How to make the EU-West Africa trade partnership work

By Jenny Lei Ravelo 16 July 2014

A scene at a market in Burkina Faso. The country is one of the 16 West African nations, along with the Economic Community of West African states and the West African  Economic and Monetary Union that are part of the European Union’s Economic Partnership Agreement. Photo by: Eric Montfort / CC BY-NC-ND

The European Union was finally able to finalize last week a long-negotiated economic partnership agreement with West Africa, which promises more job opportunities and sustainable economic growth for the region.

However, trade experts argue it may be too early to celebrate.

The EPA deal would allow both regions to fully open its markets to both parties, although under the negotiated terms, West African nations are given the flexibility to fully open their market when they deem they are ready. They are also allowed to keep tariffs or put in place safeguard measures on several "sensitive" agricultural products. The EU has agreed to a "partial and gradual opening of the West African market" and "not to subsidize any of its agricultural exports to West Africa."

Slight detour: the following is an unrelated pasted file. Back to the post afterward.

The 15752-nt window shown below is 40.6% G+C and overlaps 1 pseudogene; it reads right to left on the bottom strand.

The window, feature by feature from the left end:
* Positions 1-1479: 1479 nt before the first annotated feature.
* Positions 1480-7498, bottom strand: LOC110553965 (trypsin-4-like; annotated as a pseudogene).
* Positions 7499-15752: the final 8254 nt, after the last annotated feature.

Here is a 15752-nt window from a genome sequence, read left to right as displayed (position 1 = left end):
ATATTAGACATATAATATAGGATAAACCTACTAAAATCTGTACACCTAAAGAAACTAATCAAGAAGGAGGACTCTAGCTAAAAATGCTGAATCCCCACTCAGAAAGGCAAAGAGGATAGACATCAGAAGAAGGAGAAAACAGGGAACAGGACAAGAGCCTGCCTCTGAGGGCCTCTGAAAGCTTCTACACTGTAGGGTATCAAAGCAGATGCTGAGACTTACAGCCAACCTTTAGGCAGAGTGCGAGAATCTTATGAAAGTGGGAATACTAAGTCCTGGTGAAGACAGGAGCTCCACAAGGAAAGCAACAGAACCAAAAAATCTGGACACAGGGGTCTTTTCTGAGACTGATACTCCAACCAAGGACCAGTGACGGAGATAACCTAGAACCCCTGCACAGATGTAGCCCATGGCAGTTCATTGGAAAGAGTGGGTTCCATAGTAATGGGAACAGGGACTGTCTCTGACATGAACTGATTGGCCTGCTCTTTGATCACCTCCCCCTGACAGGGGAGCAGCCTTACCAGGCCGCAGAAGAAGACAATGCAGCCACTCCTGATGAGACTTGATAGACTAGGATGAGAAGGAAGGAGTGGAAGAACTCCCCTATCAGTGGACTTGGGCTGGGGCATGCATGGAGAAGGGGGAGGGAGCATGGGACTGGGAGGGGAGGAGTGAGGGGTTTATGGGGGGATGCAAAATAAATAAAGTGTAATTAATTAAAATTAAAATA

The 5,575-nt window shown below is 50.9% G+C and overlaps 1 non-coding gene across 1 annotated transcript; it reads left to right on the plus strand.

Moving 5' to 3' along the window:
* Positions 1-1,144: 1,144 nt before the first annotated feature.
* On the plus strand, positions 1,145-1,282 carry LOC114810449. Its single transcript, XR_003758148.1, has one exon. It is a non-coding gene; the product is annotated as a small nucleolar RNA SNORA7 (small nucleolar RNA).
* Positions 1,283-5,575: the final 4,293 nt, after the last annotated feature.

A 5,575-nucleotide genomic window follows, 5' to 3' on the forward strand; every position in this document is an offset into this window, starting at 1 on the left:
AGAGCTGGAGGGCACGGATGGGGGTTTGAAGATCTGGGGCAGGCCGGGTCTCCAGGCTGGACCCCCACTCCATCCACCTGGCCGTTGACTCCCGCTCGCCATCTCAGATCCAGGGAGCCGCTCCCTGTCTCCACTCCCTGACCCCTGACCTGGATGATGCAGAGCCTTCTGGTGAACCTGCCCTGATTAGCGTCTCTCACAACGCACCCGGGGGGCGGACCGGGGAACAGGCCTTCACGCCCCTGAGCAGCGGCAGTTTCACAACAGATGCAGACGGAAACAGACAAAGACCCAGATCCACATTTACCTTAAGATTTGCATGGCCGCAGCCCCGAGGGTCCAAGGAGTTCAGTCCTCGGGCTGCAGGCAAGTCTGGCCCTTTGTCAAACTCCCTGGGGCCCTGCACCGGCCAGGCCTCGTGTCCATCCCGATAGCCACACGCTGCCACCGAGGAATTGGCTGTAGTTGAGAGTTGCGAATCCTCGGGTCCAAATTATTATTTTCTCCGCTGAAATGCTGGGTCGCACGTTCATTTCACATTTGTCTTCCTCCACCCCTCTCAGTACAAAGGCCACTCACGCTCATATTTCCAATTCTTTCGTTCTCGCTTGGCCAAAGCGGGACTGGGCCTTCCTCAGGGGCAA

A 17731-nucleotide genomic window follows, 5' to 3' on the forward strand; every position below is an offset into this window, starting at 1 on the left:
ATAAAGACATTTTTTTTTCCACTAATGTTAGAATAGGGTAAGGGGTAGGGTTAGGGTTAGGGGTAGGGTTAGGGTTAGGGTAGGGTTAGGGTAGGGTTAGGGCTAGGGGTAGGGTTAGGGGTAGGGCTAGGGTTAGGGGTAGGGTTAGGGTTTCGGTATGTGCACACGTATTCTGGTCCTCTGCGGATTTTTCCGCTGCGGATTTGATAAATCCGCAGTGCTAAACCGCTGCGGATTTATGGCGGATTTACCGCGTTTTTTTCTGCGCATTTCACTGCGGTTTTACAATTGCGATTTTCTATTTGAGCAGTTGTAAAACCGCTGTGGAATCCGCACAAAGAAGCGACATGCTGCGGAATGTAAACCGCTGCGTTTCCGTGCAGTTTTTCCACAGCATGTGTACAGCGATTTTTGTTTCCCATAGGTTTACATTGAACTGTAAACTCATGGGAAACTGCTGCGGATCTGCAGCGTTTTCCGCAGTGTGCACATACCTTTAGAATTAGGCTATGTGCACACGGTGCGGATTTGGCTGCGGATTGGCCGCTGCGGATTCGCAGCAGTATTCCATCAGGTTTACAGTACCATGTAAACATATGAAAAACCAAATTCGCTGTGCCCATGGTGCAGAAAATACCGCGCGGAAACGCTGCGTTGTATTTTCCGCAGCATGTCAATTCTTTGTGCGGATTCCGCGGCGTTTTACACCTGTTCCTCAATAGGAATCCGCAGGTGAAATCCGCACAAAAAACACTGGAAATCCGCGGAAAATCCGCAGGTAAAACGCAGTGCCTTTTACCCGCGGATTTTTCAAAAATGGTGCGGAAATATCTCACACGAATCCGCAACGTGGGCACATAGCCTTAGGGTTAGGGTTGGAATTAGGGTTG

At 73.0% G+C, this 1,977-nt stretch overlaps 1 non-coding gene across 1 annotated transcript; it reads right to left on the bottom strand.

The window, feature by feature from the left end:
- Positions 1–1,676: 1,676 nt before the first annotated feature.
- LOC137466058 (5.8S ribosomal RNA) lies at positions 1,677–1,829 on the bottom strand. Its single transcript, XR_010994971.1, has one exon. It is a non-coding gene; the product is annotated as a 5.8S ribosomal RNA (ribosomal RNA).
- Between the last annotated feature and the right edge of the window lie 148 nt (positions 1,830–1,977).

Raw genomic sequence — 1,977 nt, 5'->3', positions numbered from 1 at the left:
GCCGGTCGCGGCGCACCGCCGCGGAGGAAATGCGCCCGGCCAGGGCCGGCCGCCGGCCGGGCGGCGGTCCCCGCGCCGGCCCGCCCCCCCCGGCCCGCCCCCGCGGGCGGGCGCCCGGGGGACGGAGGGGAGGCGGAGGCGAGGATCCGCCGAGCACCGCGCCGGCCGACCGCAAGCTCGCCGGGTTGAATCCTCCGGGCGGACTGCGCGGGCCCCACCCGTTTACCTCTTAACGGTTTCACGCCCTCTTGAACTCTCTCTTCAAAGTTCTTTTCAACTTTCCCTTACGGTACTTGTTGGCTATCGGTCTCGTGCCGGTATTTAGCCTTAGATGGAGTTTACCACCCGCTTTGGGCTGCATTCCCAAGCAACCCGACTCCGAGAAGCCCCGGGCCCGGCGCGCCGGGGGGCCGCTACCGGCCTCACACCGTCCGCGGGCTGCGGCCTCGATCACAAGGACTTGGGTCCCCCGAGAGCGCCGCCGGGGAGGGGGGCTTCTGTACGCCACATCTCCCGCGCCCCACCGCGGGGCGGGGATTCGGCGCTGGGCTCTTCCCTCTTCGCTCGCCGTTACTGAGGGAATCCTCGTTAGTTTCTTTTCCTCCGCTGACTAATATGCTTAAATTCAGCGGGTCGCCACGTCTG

While the agreement comes with a €6.5 billion ($8.69 billion) development package for West Africa already announced in March, it's unclear from which EU funding instrument this money will come. If it does come from the European Development Fund — and a paper published in 2011 notes most of it will — experts are worried that countries that are nonsignatory to the Cotonou agreement, for which EDF allocations are based, may receive less of this aid for trade package.

All of these issues will be tested out once the deal comes into force, as the final text still needs to be ratified by the EU and the Economic Community of West African States.

Concerns

Quentin de Roquefeuil, policy officer for economic transformation and trade program at European Center for Development Policy Management, said in a statement shared with Devex the agreement remains "deeply unpopular in most countries in the region" and pointed out that the European Commission's track record of handling these negotiations is "not spotless."

The EPA deal was supposed to be closed by 2007, but numerous concerns by several West African countries stretched it for years. Nigeria for instance agreed to sign it, according to De Roquefeuil, but it may have been more due to "sticking" with regional neighbors — it seems the country and several others still have reservations over how the deal could possibly affect the labor market and industrialization process.

Jodie Keane, trade policy analyst and economist at the London-based Overseas Development Institute, explained many EPA deals before the latest one have had problems before. For example, the EU's EPA with CARFORUM remains in the implementation phase and challenges have arisen.